The Limits of Science...

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A close-up of a microscope.

How far can we go?

What is science? Science is a body of knowledge that makes observations about the world, systematically describes them (theories, rules and laws) and serves as modelling tool so that we can predict the future. Science is powerful. Very powerful. It is the cause why we can communicate with people thousands of miles away, why we can heat our food in microwaves, why we can watch TV, why a simple cold is no longer dangerous to us, why we can monitor the weather, why we can grow oranges and tomatoes even in the coldest climates etc. The uses seem to be simply endless. Or are there clear definite limits to it?

While science answers many questions it seems that it rises even more. When is euthanasia right? Who should be vaccinated? Which crops should be modified and how? Or should they even be modified? What chemicals should we use in our detergents? Should we do tests on animals? All these questions are raised because science only provides knowledge and information but does not specify how these are used. I want to look at this problem more closely by taking a look at discussions that have been raised about CRISPR, which first came up 4 years ago and has lately received a lot of attention in the scientific community

CRISPR is a scientific method which allows to tinker DNA. Editing genes is not new in the scientific community – scientists have edited genes since the 1970s – but the special thing about CRISPR is that it makes gene research and gene editing more precise, specific and easier. Another novelty is that more genes can be edited at one time. CRISPR can be used to investigate and understand disease and cellular systems, turn certain genes “on” and “off” but also to change whole biological circuits. Potentially it could be used to treat many deadly diseases and disabilities, used in agriculture and to control pests. For example tests have already been made in the lab that make mosquitos that do not transmit malaria. All this sounds so fantastic when we think about all the lives that could be ameliorated and saved. So why does this technology raise so much controversy and discussions?

One big factor is uncertainty. While tests in the lab have mostly gone very smoothly and were terminated with a positive outcome, we do not know what would happen when organisms with CRISPR edited genomes would be released into nature, as CRISPR is mostly coupled with dominant genes that can pass very quickly through populations. It could potentially have unanticipated environmental costs, that might be impossible to be reversed. It could alter ecosystems in unexpected ways, create invasive species or eradicate whole species. Walter Tabachnik a population geneticist from the university in Florida has stressed that “once this is out there you cannot call it back”. We have already observed similar developments with many other scientific applications such as the use of fertilizers and chemicals in detergents.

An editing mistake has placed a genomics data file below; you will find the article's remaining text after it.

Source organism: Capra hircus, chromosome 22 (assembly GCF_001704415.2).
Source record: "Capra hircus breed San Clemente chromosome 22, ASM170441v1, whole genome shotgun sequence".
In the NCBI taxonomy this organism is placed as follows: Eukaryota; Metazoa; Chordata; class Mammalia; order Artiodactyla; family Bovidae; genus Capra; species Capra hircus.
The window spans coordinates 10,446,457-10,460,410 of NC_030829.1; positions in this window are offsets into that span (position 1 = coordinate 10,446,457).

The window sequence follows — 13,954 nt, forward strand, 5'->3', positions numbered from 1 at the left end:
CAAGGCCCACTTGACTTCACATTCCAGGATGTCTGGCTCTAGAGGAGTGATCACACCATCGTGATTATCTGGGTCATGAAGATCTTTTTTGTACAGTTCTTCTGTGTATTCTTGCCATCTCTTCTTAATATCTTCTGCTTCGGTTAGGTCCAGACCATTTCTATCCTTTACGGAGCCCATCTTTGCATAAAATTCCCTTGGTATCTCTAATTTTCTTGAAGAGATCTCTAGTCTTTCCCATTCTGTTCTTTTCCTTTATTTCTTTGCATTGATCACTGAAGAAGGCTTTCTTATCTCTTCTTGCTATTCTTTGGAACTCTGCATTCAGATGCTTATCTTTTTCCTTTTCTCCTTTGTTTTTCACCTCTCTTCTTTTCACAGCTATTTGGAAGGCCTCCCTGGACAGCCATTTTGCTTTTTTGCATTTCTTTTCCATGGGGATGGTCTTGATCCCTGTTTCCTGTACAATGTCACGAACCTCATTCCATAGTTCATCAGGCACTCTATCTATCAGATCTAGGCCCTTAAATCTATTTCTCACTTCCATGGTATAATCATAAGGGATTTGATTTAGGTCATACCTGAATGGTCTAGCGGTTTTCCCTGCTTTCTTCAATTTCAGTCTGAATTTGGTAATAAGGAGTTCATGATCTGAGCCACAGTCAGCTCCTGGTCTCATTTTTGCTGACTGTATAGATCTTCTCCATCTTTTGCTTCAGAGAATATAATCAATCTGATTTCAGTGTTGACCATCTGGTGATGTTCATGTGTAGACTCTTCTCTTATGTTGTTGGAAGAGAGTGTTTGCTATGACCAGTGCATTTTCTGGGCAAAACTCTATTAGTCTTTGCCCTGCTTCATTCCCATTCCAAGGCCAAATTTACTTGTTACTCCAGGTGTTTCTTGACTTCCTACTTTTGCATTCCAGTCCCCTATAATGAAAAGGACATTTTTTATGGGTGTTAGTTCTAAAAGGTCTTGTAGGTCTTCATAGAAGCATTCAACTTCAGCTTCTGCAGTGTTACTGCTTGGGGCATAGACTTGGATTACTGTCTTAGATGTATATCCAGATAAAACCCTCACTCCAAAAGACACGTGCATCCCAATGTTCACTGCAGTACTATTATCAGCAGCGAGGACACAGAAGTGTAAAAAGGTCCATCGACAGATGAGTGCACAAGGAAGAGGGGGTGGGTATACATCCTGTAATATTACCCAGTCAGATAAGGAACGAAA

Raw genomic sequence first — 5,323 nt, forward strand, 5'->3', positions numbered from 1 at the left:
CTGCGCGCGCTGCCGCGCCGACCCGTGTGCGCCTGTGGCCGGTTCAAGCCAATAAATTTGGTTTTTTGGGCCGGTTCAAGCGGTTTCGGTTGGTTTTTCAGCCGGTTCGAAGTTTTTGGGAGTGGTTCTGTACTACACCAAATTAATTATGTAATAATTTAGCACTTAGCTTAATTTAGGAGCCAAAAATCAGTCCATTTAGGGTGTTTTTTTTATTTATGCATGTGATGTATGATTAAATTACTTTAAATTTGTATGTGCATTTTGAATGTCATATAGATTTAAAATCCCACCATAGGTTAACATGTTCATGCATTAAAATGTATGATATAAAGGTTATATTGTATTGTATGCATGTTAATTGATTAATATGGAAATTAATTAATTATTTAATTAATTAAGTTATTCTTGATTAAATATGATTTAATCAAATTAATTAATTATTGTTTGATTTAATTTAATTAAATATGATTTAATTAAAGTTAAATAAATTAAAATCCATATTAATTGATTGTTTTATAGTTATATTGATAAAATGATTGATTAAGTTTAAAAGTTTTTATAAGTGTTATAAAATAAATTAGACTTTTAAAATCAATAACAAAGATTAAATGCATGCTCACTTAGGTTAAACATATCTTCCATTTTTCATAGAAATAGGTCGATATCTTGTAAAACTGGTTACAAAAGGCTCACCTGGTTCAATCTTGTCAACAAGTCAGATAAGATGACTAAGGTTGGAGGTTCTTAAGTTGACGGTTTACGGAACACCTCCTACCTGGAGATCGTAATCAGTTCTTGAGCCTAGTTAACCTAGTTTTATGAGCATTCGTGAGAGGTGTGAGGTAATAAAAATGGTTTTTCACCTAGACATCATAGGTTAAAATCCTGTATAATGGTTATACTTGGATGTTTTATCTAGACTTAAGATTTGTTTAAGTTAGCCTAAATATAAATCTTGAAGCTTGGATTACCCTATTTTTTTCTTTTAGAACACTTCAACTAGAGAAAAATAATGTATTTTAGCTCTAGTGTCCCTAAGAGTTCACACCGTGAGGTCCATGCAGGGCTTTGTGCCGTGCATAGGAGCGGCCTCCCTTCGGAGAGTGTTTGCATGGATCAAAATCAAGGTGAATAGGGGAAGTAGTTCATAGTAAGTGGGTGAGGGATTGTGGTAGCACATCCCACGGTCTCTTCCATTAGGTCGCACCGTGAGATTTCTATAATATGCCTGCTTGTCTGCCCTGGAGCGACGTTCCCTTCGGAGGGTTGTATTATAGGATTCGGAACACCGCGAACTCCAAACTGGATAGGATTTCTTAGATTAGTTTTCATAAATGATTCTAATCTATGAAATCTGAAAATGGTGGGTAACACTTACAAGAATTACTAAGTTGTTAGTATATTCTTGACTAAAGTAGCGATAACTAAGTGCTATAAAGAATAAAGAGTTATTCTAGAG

And then there is the ethical question if this technology should also be used on human embryos to cure illnesses, “negative” traits and genetically inherited diseases. This is where the real controversy starts… Which diseases should we cure? Which traits should we improve? Is it really moral to edit the genes of healthy children in the hope to prevent unhealthy ones? Should we really eradicate all forms of “disabilities”? And then there is the uncertainty again: how do we know that the edited genes do not influence other traits? Sheldon Krimsy of Trufts University has expressed that “the genome is an ecosystem. Everything is in some kind of balance. You try to maximize one quality you may effect another one”. And if the technology will be really implemented then there is the question of who has access to it. Will everybody be able to afford it? Or will it only be accessible to wealthy? If this would be the case it would even increase the divide between the rich and the poor even further.

So where are the limits of science? Where are the taboo boundaries? How much are we allowed and supposed to change nature? In science there is no black and white. Every discovery and every so little piece of information has the potential to create both good and bad things. If we do not want science to destroy us or our planet we have to control its use. It is our responsibility and particularly the scientific communities responsibility, to set clear guidelines and principles and to specify limits as well as values. Science basically just gives us the tools. It is up to us how we use them.

Sources:

http://www.context.org/iclib/ic32/fickesn

http://www.nature.com/news/crispr-gene-editing-is-just-the-beginning-1.19510

http://www.nature.com/news/caution-urged-over-editing-dna-in-wildlife-intentionally-or-not-1.18123

http://news.nationalgeographic.com/2015/12/151203-gene-editing-terrific-terrifying-science/

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